Ketogenesis is the biochemical process by which organisms produce a group of substances collectively known as ketone bodies by the breakdown of fatty acids and ketogenic amino acids. This process supplies energy to certain organs (particularly the brain) under circumstances such as fasting, but insufficient ketogenesis can cause hypoglycemia and excessive production of ketone bodies leads to a dangerous state known as ketoacidosis.
Ketogenesis takes place in the setting of low glucose levels in the blood, after exhaustion of other cellular carbohydrate stores, such as glycogen. It can also take place when there is insufficient insulin (e.g. in diabetes), particularly during periods of "ketogenic stress" such as intercurrent illness.
The production of ketone bodies is then initiated to make available energy that is stored as fatty acids. Fatty acids are enzymatically broken down in β-oxidation to form acetyl-CoA. Under normal conditions, acetyl-CoA is further oxidized by the citric acid cycle (TCA/Krebs cycle) and then by the mitochondrial electron transport chain to release energy. However, if the amounts of acetyl-CoA generated in fatty-acid β-oxidation challenge the processing capacity of the TCA cycle; i.e. if activity in TCA cycle is low due to low amounts of intermediates such as oxaloacetate, acetyl-CoA is then used instead in biosynthesis of ketone bodies via acetoacyl-CoA and β-hydroxy-β-methylglutaryl-CoA (HMG-CoA). Deaminated amino acids that are ketogenic, such as leucine, also feed TCA cycle, forming acetoacetate & ACoA and thereby produce ketones. Besides its role in the synthesis of ketone bodies, HMG-CoA is also an intermediate in the synthesis of cholesterol, but the steps are compartmentalised. Ketogenesis occurs in the mitochondria, whereas cholesterol synthesis occurs in the cytosol, hence both the processes are independently regulated.
The three ketone bodies, each synthesized from acetyl-CoA molecules, are:
- Acetoacetate, which can be converted by the liver into β-hydroxybutyrate, or spontaneously turn into acetone
- Acetone, which is generated through the decarboxylation of acetoacetate, either spontaneously or through the enzyme acetoacetate decarboxylase. It can then be further metabolized either by CYP2E1 into hydroxyacetone (acetol) and then via propylene glycol to pyruvate, lactate and acetate (usable for energy) and propionaldehyde, or via methylglyoxal to pyruvate and lactate.
- β-hydroxybutyrate (not technically a ketone according to IUPAC nomenclature) is generated through the action of the enzyme D-β-hydroxybutyrate dehydrogenase on acetoacetate.
Ketogenesis may or may not occur, depending on levels of available carbohydrates in the cell or body. This is closely related to the paths of acetyl-CoA:
- When the body has ample carbohydrates available as energy source, glucose is completely oxidized to CO2; acetyl-CoA is formed as an intermediate in this process, first entering the citric acid cycle followed by complete conversion of its chemical energy to ATP in oxidative phosphorylation.
- When the body has excess carbohydrates available, some glucose is fully metabolized, and some of it is stored in the form of glycogen or, upon citrate excess, as fatty acids. (CoA is also recycled here.)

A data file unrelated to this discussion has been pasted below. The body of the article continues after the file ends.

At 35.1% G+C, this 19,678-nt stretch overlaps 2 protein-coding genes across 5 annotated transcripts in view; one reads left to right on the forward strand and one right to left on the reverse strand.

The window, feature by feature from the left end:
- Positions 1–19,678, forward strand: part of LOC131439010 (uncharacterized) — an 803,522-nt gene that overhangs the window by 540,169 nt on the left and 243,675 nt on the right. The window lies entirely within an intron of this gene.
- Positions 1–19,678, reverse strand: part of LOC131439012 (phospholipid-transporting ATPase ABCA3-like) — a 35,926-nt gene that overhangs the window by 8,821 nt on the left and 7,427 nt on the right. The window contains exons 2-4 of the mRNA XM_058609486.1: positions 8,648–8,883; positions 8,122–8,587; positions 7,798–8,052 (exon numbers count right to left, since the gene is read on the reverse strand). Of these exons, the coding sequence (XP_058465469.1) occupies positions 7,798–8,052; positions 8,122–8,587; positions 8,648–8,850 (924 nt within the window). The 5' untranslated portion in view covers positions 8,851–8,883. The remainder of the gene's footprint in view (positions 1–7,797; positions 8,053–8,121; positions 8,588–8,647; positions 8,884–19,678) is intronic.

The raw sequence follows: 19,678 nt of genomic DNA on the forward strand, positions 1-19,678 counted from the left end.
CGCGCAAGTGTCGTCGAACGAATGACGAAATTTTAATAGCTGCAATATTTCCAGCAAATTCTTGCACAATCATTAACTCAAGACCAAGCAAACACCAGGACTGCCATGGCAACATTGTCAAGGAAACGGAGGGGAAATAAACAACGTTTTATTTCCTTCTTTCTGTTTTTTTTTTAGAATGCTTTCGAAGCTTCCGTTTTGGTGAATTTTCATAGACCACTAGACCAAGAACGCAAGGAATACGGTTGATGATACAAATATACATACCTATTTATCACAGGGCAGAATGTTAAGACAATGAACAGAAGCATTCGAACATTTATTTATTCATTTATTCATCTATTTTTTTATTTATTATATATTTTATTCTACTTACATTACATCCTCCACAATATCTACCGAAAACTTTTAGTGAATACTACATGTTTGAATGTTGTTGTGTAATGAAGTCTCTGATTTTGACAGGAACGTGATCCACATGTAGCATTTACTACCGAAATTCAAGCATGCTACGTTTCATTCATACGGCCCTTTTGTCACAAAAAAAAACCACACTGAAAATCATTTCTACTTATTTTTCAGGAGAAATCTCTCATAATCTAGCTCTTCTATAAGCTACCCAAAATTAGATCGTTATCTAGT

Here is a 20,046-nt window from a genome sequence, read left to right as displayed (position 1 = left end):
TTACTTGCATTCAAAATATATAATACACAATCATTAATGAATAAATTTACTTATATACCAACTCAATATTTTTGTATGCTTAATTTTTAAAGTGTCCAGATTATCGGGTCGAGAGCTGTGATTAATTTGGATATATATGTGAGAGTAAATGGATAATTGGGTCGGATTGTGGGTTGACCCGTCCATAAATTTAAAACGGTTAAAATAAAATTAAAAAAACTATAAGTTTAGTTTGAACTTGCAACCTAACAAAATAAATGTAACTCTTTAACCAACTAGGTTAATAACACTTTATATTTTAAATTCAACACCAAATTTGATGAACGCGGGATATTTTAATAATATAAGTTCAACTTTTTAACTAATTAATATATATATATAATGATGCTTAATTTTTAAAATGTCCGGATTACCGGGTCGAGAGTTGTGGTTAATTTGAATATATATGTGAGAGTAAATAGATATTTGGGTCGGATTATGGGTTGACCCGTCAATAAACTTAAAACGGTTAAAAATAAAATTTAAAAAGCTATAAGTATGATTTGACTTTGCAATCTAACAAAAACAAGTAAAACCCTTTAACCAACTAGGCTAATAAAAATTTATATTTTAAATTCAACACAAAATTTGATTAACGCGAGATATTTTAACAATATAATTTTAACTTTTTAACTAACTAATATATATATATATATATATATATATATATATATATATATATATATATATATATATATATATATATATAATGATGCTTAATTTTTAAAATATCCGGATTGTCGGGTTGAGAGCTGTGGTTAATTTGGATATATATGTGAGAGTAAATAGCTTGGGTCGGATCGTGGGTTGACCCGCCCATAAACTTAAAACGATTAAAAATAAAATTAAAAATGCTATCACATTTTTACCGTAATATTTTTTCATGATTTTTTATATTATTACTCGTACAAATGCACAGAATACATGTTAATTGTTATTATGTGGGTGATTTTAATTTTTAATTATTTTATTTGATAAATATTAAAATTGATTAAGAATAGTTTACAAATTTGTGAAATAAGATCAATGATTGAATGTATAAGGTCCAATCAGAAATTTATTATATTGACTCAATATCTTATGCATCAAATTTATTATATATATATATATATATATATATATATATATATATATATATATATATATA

- When the body has no free carbohydrates available, fat must be broken down into acetyl-CoA in order to get energy. Acetyl-CoA is not being recycled through the citric acid cycle because the citric acid cycle intermediates (mainly oxaloacetate) have been depleted to feed the gluconeogenesis pathway, and the resulting accumulation of acetyl-CoA activates ketogenesis.
Both acetoacetate and beta-hydroxybutyrate are acidic, and, if levels of these ketone bodies are too high, the pH of the blood drops, resulting in ketoacidosis. Ketoacidosis is known to occur in untreated type I diabetes (see diabetic ketoacidosis) and in alcoholics after prolonged binge-drinking without intake of sufficient carbohydrates (see alcoholic ketoacidosis).
Ketogenesis can be ineffective in people with beta oxidation defects.
- Kohlmeier M (2015). "Leucine". Nutrient Metabolism: Structures, Functions, and Genes (2nd ed.). Academic Press. pp. 385–388. ISBN 9780123877840. Retrieved 6 June 2016.
- Kohlmeier M (2015). "Fatty acids". Nutrient Metabolism: Structures, Functions, and Genes (2nd ed.). Academic Press. pp. 150–151. ISBN 9780123877840. Retrieved 7 June 2016.
- Fukao, Toshiyuki; Mitchell, Grant; Sass, Jörn Oliver; Hori, Tomohiro; Orii, Kenji; Aoyama, Yuka (8 April 2014). "Ketone body metabolism and its defects". Journal of Inherited Metabolic Disease. 37 (4): 541–551. doi:10.1007/s10545-014-9704-9. PMID 24706027.
- Glew, Robert H. "You Can Get There From Here: Acetone, Anionic Ketones and Even-Carbon Fatty Acids can Provide Substrates for Gluconeogenesis". Retrieved August 2013. Check date values in:
- Miller DN, Bazzano G; Bazzano (1965). "Propanediol metabolism and its relation to lactic acid metabolism". Ann NY Acad Sci. 119 (3): 957–973. Bibcode:1965NYASA.119..957M. doi:10.1111/j.1749-6632.1965.tb47455.x. PMID 4285478.
- Ruddick JA (1972). "Toxicology, metabolism, and biochemistry of 1,2-propanediol". Toxicol App Pharmacol. 21: 102–111. doi:10.1016/0041-008X(72)90032-4.
- Fat metabolism at University of South Australia
- James Baggott. (1998) Synthesis and Utilization of Ketone Bodies at University of Utah Retrieved 23 May 2005.
- Musa-Veloso K, Likhodii SS, Cunnane SC (1 July 2002). "Breath acetone is a reliable indicator of ketosis in adults consuming ketogenic meals". Am. J. Clin. Nutr. 76 (1): 65–70. PMID 12081817.
- Richard A. Paselk. (2001) Fat Metabolism 2: Ketone Bodies at Humboldt State University Retrieved 23 May 2005.